1. His Dark Materials Trilogy – Phillip Pullman
This one is a re-read. I haven’t read this series since the first time when I was ten, but I remember absolutely falling in love with Lyra’s world. I initially read the trilogy backwards – strange I know and something that I would normally consider sacrilege – but that was the only order I could get them from my school library. By this point I’d read my way through the kids/YA sections of most of the Preston libraries, so I was glad of new material whatever order it came in! For a largely underfunded Catholic School, we really did have a good library and I got a lot of use out of it. I’m really looking forward to these and I think the new covers are beautiful.
- Discworld Series – Terry Pratchett
Another re-read in the lead up to The Shepherd’s Crown coming out. The Discworld series are some of my favourite books ever; I love the Watch novels in particular and I reread them often, but I don’t reread the others as often as I should. So a full reread needs to be done I think – though I’ll have to track down some of the books from the library. I want to have the whole universe settled in my head before I re-read his final novel…then I’m probably going to cry as already discussed.
- A Darker Shade of Magic and Vicious – V.E.Schwab
I’m going to find a copy of Vicious by hook or by crook because A Darker Shade of Magic looks fantastic. I love the premise of both of these, I love the cover art and for once I believe the hype. I’ve managed to grab a copy of A Darker Shade of Magic from the library although Vicious remains elusive. I will definitely be reading these two at this summer, in fact A Darker Shade of Magic is waiting for me on the table as I type. But as Lancashire Libraries don’t have the goods I’m probably going to have to buy Viscious.
4. The Newsflesh Trilogy – Mira Grant
If I don’t read this soon, I feel like Jess over @themoormaiden may kill me. I’m kinda all out on zombies. They’ve gotta be done in a really interesting way to get my attention, as my natural reaction to horror films is to fall asleep in the first ten minutes and continue to sleep through the screams. I’m serious, I have tried to watch IT on several occasions just so that I can say I’ve seen it, but it’s just not happening. However, Mira Grant does look like she’s taken a really interesting approach to the subject and there seems to be so much more to the story then just this, so it deserves its place on here.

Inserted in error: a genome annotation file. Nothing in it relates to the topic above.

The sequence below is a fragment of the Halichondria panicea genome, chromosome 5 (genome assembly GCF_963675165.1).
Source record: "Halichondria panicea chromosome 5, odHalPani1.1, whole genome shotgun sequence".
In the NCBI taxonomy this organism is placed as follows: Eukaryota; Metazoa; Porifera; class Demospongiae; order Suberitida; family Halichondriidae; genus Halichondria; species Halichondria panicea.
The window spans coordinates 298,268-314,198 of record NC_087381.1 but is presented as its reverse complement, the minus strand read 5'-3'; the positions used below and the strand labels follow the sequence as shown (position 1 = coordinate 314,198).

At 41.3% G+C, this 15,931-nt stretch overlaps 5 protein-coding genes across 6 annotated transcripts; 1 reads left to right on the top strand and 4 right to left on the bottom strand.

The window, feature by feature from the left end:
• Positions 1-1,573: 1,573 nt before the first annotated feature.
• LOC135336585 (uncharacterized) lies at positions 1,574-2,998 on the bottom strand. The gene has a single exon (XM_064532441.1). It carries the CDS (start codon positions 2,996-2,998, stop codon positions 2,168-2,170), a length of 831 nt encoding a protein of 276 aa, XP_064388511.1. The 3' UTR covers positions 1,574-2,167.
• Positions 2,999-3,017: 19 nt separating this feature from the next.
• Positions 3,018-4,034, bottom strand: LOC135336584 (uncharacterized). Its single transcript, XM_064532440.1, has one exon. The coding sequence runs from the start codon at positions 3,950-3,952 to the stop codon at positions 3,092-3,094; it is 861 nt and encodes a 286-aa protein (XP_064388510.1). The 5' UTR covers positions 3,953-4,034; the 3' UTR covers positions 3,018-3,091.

5. Inkheart Trilogy – Cornelia Funke
Another re-read. I think we’re beginning to see a trend here are we not? I read these books a really long way apart many years ago and I’d love to be able to just binge read them and be in awe of Funke’s characters and world building. This will probably require a bit more library trawling as I never invested in my own copies – more fool me – but I’ve a feeling that it will be worth it.
- Temeraire Series – Naomi Novik
I think my newfound love of Novik is going to be fairly apparent in my review of Uprooted. I’ve finally got my hands on the first book in her Termeraire series and the second’s on the way from Amazon. I’m really looking forward to this series – come on people DRAGONS = as it’s got a good few books in it already, with the final and ninth book coming out next year. I’m still wary of unfinished series after the trauma of James Clemens Godslayer Series and watching all the ASOIAF fans in George RR Martin induced despair, so a long series approaching completion is reassuring!
7. Gormenghast – Mervyn Peake
This has been on my to read list for ages – I really need to get caught up on the classics – and I’ve finally got my hands on a sale copy of the lovely Vintage paperback edition from Waterstones. I’ve flicked through the beginning a little and it looks very promising; a good chunky series which I know little about, so I’m prepared to be surprised and – hopefully – delighted by it.
8. Les Misérables – Victor Hugo
Another Vintage Edition bought in the sale. I’ve loved this musical for years, since I first saw it in London, and I’m really interested to read the original text. I like the idea of all the different storylines and just the epic scale of the story. But the Cosette/Marius love story has always annoyed me a bit, I’m hoping it makes more sense within the more epic context of the novel.
9.To Kill A Mocking bird – Harper Lee
No, I’ve never read it *ducks* although I’ve wanted to for a while and I’ve just grabbed a slightly battered copy from Lancaster Library. I have a feeling that I’m going to love it as it’s eminently quotable. One of my Science teachers, who was frankly quite terrifying to a class of year sevens but probably fun if you were older (he gave thirty kids out of a class of thirty three detention on our second lesson, thankfully I was one of the three lucky escapees) – used to carry a copy of it everywhere, so it intrigued my little eleven year old brain. I’m looking forward to reading this, but I won’t be able to without remembering him and wondering what it was about the book that made him – the most unlikely person imaginable – carry it everywhere.
- Angela Carter’s Book of Fairy Tales
Isn’t it beautiful? The illustrations in this are absolutely divine and I loved Angela Carter’s Bloody Chamber at Uni, so I’m really looking forward to more along the same vein. I really need to read more Angela Carter – one of the novels I’m working on at the moment deals with Circuses so I think I might also take a run at A Night at the Circus.
This was a brilliant tag this week. I’m skipping next week’s, as I’ve not really been doing TTT’S long enough for it to make sense for me to do it. But I’ll be keeping my eye out for everyone else’s responses!